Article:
"Never Let a Crisis Go to Waste" - Lessons to Date for Medical Student Education at HMS from the COVID-19 Pandemic | RSVP
Edward M. Hundert, M.D.
Dean for Medical Education Daniel D. Federman, MD Professor in Residence of Global Health and Social Medicine and Medical Education Harvard Medical School
Overview: The adage "never let a good crisis go to waste" is often attributed to Winston Churchill in the course of his work with Stalin and Roosevelt to form the United Nations as World War II was coming to a close. The COVID-19 pandemic has affected every aspect of the human condition, and medical student education is no exception. For his annual end-of-year Medical Education Grand Rounds, Dean Hundert will offer reflections on what we are learning from the current crisis about medical education - and about ourselves as medical educators - that may inform a better future for our students and their patients. Please reflect on what you believe may be even better about medical education as a result of innovations forced by the crisis to date, and come prepared to share your ideas with Dean Hundert and fellow medical educators across the HMS system.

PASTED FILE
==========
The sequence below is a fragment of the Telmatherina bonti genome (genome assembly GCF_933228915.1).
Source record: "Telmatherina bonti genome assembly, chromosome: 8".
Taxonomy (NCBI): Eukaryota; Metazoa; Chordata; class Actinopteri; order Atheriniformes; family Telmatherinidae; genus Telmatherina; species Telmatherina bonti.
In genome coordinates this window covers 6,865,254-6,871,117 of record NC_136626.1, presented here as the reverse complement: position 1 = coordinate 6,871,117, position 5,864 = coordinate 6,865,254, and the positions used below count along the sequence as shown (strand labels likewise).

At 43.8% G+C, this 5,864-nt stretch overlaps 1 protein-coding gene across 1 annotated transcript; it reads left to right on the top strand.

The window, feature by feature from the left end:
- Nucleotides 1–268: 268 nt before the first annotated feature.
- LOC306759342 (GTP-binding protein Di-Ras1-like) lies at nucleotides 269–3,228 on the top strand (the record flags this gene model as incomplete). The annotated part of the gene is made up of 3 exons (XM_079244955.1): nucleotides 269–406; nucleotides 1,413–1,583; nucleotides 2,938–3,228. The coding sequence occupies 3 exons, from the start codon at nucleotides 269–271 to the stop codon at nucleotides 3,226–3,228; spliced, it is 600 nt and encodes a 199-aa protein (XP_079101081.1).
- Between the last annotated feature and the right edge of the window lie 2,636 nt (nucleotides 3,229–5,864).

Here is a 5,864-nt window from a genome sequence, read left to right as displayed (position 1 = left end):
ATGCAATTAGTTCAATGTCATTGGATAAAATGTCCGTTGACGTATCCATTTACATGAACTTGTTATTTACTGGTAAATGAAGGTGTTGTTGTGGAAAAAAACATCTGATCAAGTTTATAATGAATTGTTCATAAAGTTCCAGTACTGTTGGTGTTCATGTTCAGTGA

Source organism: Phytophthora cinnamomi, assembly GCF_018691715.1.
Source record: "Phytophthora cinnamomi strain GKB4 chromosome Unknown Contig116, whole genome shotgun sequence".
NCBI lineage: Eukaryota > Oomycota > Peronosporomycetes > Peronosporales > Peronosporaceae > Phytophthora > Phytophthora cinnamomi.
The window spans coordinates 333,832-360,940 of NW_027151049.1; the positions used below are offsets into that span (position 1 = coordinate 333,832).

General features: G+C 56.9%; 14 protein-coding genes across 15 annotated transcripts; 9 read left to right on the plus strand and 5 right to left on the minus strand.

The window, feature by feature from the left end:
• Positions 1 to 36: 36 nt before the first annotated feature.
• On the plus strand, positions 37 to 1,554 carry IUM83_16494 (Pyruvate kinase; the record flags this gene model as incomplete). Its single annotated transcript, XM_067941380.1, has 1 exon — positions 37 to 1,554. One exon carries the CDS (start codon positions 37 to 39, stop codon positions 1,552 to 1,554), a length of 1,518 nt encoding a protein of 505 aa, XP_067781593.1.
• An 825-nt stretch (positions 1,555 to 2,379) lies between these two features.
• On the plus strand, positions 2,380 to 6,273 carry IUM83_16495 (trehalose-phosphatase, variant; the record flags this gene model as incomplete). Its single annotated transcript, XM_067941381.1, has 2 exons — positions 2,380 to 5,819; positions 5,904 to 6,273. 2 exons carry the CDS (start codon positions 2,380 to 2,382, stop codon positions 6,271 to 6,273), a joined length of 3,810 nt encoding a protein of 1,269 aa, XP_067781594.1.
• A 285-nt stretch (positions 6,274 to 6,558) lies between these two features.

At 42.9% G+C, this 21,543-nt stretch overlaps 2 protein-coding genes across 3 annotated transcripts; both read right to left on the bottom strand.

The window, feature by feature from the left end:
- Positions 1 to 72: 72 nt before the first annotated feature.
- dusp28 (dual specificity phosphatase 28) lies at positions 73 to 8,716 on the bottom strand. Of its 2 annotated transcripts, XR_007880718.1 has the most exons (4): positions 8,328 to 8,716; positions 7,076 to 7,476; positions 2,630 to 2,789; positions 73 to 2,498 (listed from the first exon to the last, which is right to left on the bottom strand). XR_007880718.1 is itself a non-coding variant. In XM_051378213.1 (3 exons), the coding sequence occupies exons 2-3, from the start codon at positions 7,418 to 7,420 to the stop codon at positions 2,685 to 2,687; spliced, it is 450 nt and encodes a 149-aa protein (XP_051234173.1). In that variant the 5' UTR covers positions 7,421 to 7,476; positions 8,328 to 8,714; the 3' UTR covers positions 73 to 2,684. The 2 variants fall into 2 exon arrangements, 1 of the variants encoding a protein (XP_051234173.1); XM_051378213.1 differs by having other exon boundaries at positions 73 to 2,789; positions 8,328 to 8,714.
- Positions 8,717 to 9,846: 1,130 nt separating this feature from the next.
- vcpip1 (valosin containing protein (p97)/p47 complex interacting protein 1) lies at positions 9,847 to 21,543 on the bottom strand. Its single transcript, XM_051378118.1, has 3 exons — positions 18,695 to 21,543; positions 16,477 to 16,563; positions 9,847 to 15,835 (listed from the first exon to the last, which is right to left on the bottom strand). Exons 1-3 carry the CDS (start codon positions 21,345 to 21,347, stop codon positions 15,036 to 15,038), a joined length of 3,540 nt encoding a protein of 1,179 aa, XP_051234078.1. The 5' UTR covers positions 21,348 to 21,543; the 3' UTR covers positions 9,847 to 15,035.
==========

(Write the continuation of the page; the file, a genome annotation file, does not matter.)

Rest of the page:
Learning Objectives: Upon completion of this session, participants will be able to
Discuss some of the disruptive changes to medical student education that have been caused by the COVID-19 pandemic,
Appraise the ways some of these changes could potentially improve the medical education program at HMS into the future, and
Explain how any such positive changes could become institutionalized in order to minimize the risk of reverting back to our pre-COVID ways once the current crisis behind us, thus minimizing the chances of "letting the crisis go to waste."
The Harvard Medical School is accredited by the Accreditation Council for Continuing Medical Education to provide continuing medical education for physicians.
The Harvard Medical School designates this live activity for a maximum of 1.5 AMA PRA Category 1 Credits™. Physicians should claim only the credit commensurate with the extent of their participation in the activity